U.K. November Housing Sales Decline to 30-Year Low

Discussion in 'Economics' started by ASusilovic, Dec 9, 2008.

  1. Dec. 9 (Bloomberg) -- U.K. home sales declined to the lowest level since at least 1978 as Britain plunged deeper into a recession, the Royal Institution of Chartered Surveyors said.

    Real-estate agents and surveyors sold an average of 10.6 homes in the quarter through November, the least since the series began three decades ago, RICS said today. A separate report showed retail sales fell in two consecutive months for the first time since at least 1995.

    The Bank of England last week reduced the benchmark interest rate to 2 percent, the lowest in a half-century, as policy makers sought to prevent deflation from taking hold in the economy. With homebuyers shunning the housing market and a squeeze on bank lending, central bank Governor Mervyn King has refused to rule out cutting the rate to zero.

    “The problem is partly mortgage finance, but the other thing is the state of the economy,” Simon Rubinsohn, chief economist at RICS, said in an interview on Bloomberg Television. “Prices are continuing to fall fairly sharply.”

    The percentage of real-estate agents saying prices dropped exceeded those reporting gains by 76 percentage points, an indicator that has been negative since August 2007, RICS said. The index still rose for a third month to the highest level since February.


    To say it in Churchil´s words : "We shall never surrender." :)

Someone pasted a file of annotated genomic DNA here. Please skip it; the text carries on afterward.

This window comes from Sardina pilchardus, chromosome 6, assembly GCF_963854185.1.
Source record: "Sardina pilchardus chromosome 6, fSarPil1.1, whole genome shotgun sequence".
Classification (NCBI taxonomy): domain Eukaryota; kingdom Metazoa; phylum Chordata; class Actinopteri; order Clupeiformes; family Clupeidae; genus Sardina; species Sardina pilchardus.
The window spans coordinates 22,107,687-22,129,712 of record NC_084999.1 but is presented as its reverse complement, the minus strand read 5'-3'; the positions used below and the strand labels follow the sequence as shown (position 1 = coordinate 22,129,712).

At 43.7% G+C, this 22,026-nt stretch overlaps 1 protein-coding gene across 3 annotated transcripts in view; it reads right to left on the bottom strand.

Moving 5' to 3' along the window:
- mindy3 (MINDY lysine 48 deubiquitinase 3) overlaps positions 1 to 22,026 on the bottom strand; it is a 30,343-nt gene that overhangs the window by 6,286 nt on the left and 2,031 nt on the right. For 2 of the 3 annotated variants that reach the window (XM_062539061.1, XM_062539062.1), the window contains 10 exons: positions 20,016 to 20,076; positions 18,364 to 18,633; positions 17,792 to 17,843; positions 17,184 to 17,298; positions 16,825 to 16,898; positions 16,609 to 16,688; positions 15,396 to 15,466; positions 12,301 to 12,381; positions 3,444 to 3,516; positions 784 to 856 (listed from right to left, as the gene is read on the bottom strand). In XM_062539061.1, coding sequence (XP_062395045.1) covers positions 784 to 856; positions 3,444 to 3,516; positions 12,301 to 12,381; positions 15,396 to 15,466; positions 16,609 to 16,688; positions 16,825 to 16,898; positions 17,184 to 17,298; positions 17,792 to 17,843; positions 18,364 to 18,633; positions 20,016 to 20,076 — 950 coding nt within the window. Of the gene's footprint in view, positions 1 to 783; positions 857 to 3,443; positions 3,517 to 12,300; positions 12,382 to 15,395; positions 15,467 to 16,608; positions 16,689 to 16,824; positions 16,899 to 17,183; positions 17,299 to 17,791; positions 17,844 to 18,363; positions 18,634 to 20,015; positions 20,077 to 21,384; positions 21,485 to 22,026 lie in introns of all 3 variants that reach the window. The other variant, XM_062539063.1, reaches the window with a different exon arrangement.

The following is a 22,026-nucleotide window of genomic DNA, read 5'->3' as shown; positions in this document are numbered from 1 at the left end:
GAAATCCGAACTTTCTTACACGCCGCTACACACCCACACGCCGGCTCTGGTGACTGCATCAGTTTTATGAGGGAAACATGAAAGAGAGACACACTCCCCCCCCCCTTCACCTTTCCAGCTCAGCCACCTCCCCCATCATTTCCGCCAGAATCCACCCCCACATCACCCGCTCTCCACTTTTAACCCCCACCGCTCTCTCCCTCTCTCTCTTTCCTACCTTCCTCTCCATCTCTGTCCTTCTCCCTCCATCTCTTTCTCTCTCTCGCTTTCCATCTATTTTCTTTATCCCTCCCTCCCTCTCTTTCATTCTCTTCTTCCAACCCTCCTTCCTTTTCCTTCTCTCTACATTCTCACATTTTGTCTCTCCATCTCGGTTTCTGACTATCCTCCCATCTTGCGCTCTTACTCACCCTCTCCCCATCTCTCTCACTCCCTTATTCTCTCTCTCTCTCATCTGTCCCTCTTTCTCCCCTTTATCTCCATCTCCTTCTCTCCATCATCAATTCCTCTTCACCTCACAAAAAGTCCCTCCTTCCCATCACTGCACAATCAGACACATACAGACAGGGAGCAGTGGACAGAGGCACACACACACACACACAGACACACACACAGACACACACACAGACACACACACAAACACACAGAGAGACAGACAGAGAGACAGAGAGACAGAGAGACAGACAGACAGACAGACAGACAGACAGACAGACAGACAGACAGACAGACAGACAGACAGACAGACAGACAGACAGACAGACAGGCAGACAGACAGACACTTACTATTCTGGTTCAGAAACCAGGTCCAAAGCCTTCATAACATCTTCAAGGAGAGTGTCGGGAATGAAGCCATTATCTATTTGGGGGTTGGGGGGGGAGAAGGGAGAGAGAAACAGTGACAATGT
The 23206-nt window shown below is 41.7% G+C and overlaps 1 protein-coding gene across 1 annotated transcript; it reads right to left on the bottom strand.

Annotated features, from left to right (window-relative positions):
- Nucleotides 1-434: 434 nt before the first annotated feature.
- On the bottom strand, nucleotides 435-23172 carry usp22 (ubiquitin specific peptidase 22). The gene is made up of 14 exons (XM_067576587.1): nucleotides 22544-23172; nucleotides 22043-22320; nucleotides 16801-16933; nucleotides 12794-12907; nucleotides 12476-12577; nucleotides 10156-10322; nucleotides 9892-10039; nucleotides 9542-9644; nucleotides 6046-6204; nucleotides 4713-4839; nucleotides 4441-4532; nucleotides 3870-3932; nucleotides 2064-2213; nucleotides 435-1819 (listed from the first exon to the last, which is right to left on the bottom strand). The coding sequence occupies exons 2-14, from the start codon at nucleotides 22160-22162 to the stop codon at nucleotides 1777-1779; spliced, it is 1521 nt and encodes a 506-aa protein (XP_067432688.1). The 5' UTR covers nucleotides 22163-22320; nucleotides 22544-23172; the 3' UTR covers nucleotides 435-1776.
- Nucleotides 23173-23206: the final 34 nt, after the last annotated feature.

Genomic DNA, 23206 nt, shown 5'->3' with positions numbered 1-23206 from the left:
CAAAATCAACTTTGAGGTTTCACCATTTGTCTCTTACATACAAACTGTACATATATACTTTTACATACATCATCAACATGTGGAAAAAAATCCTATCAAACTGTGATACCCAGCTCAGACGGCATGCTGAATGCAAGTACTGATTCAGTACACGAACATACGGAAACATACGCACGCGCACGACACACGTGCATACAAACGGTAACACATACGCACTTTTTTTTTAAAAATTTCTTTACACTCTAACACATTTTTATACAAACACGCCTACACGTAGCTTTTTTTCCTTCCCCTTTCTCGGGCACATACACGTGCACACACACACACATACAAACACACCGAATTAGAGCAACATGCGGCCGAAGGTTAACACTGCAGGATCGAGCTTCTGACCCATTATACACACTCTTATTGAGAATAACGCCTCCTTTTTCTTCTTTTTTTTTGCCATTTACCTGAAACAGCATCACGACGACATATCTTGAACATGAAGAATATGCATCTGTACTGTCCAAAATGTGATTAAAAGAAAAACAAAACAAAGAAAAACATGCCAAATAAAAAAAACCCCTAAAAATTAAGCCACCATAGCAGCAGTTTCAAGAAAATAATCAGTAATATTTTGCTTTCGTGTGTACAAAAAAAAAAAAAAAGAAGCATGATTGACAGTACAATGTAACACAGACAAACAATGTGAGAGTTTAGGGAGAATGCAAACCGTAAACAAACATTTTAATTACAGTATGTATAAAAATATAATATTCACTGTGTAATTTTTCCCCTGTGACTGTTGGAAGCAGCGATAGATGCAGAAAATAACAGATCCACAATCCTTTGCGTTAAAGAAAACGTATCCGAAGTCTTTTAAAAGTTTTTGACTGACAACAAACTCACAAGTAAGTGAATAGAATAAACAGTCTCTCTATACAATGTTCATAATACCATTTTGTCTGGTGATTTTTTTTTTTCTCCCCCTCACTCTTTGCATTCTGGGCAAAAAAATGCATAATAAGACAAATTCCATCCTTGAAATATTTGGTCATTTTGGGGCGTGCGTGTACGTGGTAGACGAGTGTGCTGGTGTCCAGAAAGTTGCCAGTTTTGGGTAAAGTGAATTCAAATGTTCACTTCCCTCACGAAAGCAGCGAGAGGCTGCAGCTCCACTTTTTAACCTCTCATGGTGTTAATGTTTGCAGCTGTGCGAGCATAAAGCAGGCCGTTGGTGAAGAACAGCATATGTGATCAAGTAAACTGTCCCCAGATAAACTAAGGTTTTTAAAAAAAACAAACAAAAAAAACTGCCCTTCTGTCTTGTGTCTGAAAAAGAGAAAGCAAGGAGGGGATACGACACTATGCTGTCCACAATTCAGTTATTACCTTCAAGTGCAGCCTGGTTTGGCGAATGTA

2. "No Rates Cuts Before 2010"
    -- Mervyn King

  3. BIS warns of collapse in global lending

    Global lending has fallen at the steepest rate since records began this year, with cross-border loans worldwide plunging by $1.1 trillion in the first half, reflecting the scramble by the financial industry to cut leverage by pulling credit lines and slashing risky exposure, according to the Bank for International Settlements, reports the Daily Telegraph. Foreign lending by UK banks fell by a staggering $884bn, equal to 81% of the entire contraction in international lending, according to BIS data. The City of London - the epicentre of Europe’s structured credit industry - is facing a double blow since worldwide issuance of bonds and securities has also gone into freefall, plummeting 77% from over a trillion dollars to $247bn in the third quarter The collapse in bond issuance reflects the near-total closure of the capital markets in the late summer as credit spreads surged. Bonds issued in euros dropped by 94% from $466bn to $28bn over the quarter. In its quarterly report, the BIS warned the US Fed, the Bank of England and other central banks that near-zero interest rates and emergency monetary stimulus may come at a cost.
  4. U.K. factory production dropped almost three times as much as economists forecast in October, extending its worst contraction since 1980 as recessions in Britain and overseas sapped demand for goods.

    Manufacturing output fell 1.4 percent from September, the Office for National Statistics said today in London. Economists predicted a 0.5 percent decline, according to the median of 22 forecasts in a Bloomberg News survey. Factory production fell for an eighth month, the longest streak since the 1980 recession, when Margaret Thatcher was prime minister.
  5. There are people that framed it and hung it on the wall:

  6. Depression.

    I wonder where all the fancy football stars are going to go to when the public invades the pitch to eat the grass.